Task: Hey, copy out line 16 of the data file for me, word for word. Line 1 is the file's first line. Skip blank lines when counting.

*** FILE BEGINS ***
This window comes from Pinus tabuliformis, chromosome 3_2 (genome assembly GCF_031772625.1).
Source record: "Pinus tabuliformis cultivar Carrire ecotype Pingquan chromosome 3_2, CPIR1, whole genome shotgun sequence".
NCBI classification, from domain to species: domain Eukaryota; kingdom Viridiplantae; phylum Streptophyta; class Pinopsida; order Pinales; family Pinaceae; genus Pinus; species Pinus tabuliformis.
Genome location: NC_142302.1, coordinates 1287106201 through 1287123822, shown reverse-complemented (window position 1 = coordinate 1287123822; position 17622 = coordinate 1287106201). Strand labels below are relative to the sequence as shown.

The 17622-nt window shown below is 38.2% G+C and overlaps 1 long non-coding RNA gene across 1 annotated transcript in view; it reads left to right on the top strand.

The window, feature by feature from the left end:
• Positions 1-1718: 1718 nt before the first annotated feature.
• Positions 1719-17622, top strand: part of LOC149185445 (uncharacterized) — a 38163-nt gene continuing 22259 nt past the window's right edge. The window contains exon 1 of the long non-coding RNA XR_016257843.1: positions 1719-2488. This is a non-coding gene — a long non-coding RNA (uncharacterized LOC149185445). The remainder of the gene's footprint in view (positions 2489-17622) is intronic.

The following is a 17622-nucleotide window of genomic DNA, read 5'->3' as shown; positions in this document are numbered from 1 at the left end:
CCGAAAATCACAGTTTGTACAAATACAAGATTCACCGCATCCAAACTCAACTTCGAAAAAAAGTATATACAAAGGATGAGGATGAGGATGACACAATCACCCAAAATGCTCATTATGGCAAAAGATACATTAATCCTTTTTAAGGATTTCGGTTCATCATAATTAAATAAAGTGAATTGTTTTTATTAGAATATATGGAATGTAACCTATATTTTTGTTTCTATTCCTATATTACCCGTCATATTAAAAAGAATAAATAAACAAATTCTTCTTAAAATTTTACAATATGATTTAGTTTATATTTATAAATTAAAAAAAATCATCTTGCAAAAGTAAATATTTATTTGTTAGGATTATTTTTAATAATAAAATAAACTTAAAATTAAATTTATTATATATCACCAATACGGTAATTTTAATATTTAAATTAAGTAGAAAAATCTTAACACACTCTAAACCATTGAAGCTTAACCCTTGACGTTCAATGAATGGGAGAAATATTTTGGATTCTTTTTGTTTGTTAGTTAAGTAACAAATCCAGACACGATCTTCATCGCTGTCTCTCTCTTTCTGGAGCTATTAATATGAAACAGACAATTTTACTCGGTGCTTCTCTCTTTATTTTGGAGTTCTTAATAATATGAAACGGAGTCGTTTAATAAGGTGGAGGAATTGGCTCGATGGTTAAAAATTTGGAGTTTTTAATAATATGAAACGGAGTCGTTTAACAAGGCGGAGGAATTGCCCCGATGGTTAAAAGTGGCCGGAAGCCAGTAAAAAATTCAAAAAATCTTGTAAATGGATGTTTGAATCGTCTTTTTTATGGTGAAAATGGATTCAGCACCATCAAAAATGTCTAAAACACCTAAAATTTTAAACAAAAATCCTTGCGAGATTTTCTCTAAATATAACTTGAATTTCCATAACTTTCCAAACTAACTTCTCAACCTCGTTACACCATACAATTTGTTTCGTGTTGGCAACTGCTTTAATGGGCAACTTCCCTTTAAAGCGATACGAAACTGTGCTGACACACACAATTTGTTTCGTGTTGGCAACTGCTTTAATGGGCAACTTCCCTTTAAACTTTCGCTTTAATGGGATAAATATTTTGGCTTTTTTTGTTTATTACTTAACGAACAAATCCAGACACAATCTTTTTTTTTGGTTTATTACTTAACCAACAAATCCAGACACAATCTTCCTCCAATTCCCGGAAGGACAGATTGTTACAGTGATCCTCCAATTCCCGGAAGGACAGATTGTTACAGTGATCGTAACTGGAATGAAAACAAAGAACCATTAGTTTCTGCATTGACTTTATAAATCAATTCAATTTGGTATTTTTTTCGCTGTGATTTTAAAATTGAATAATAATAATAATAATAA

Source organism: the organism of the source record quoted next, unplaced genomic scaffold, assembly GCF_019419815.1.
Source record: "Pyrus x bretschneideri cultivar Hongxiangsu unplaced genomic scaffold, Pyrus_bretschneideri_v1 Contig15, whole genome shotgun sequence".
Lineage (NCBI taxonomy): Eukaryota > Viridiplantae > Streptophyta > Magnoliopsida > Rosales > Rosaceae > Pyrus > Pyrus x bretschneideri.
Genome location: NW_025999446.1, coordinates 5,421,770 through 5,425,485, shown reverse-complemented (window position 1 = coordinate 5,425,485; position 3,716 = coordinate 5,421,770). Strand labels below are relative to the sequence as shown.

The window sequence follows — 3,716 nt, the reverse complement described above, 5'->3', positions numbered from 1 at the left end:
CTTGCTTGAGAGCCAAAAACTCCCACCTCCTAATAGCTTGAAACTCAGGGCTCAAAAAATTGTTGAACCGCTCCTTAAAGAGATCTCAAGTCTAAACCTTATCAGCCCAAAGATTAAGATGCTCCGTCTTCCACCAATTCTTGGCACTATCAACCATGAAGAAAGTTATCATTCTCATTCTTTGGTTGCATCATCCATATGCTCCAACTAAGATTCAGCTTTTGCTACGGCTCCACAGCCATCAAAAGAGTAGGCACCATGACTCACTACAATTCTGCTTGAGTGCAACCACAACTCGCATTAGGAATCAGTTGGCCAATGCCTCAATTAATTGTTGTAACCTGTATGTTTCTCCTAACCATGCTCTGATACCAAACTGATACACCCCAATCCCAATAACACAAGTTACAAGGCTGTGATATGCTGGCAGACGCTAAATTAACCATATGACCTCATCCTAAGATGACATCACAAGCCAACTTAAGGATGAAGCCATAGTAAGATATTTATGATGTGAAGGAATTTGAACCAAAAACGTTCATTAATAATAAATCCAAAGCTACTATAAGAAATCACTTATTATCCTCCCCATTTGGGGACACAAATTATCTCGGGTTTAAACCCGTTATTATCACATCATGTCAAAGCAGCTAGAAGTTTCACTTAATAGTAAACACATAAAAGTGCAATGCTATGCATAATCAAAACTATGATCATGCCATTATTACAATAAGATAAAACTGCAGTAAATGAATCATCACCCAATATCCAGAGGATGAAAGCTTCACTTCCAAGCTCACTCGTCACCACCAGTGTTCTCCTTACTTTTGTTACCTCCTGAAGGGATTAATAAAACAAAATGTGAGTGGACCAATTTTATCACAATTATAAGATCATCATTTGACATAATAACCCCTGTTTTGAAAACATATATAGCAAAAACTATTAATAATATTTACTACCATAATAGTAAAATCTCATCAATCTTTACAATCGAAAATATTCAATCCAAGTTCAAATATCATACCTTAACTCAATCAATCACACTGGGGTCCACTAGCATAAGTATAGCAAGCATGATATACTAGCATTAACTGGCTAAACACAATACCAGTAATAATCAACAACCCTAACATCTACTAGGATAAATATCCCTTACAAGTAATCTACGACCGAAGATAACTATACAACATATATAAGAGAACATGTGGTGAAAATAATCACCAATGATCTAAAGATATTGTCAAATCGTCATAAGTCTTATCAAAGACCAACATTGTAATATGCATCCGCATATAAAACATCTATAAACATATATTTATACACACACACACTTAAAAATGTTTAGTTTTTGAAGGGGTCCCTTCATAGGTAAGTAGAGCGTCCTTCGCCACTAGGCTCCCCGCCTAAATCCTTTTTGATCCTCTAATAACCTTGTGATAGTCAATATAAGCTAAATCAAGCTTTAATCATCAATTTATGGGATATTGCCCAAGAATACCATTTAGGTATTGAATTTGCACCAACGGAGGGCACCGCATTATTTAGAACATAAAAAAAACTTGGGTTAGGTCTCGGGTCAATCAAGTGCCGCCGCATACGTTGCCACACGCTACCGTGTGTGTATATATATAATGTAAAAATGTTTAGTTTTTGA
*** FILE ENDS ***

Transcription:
CTTGCTTGAGAGCCAAAAACTCCCACCTCCTAATAGCTTGAAACTCAGGGCTCAAAAAATTGTTGAACCGCTCCTTAAAGAGATCTCAAGTCTAAACCTTATCAGCCCAAAGATTAAGATGCTCCGTCTTCCACCAATTCTTGGCACTATCAACCATGAAGAAAGTTATCATTCTCATTCTTTGGTTGCATCATCCATATGCTCCAACTAAGATTCAGCTTTTGCTACGGCTCCACAGCCATCAAAAGAGTAGGCACCATGACTCACTACAATTCTGCTTGAGTGCAACCACAACTCGCATTAGGAATCAGTTGGCCAATGCCTCAATTAATTGTTGTAACCTGTATGTTTCTCCTAACCATGCTCTGATACCAAACTGATACACCCCAATCCCAATAACACAAGTTACAAGGCTGTGATATGCTGGCAGACGCTAAATTAACCATATGACCTCATCCTAAGATGACATCACAAGCCAACTTAAGGATGAAGCCATAGTAAGATATTTATGATGTGAAGGAATTTGAACCAAAAACGTTCATTAATAATAAATCCAAAGCTACTATAAGAAATCACTTATTATCCTCCCCATTTGGGGACACAAATTATCTCGGGTTTAAACCCGTTATTATCACATCATGTCAAAGCAGCTAGAAGTTTCACTTAATAGTAAACACATAAAAGTGCAATGCTATGCATAATCAAAACTATGATCATGCCATTATTACAATAAGATAAAACTGCAGTAAATGAATCATCACCCAATATCCAGAGGATGAAAGCTTCACTTCCAAGCTCACTCGTCACCACCAGTGTTCTCCTTACTTTTGTTACCTCCTGAAGGGATTAATAAAACAAAATGTGAGTGGACCAATTTTATCACAATTATAAGATCATCATTTGACATAATAACCCCTGTTTTGAAAACATATATAGCAAAAACTATTAATAATATTTACTACCATAATAGTAAAATCTCATCAATCTTTACAATCGAAAATATTCAATCCAAGTTCAAATATCATACCTTAACTCAATCAATCACACTGGGGTCCACTAGCATAAGTATAGCAAGCATGATATACTAGCATTAACTGGCTAAACACAATACCAGTAATAATCAACAACCCTAACATCTACTAGGATAAATATCCCTTACAAGTAATCTACGACCGAAGATAACTATACAACATATATAAGAGAACATGTGGTGAAAATAATCACCAATGATCTAAAGATATTGTCAAATCGTCATAAGTCTTATCAAAGACCAACATTGTAATATGCATCCGCATATAAAACATCTATAAACATATATTTATACACACACACACTTAAAAATGTTTAGTTTTTGAAGGGGTCCCTTCATAGGTAAGTAGAGCGTCCTTCGCCACTAGGCTCCCCGCCTAAATCCTTTTTGATCCTCTAATAACCTTGTGATAGTCAATATAAGCTAAATCAAGCTTTAATCATCAATTTATGGGATATTGCCCAAGAATACCATTTAGGTATTGAATTTGCACCAACGGAGGGCACCGCATTATTTAGAACATAAAAAAAACTTGGGTTAGGTCTCGGGTCAATCAAGTGCCGCCGCATACGTTGCCACACGCTACCGTGTGTGTATATATATAATGTAAAAATGTTTAGTTTTTGA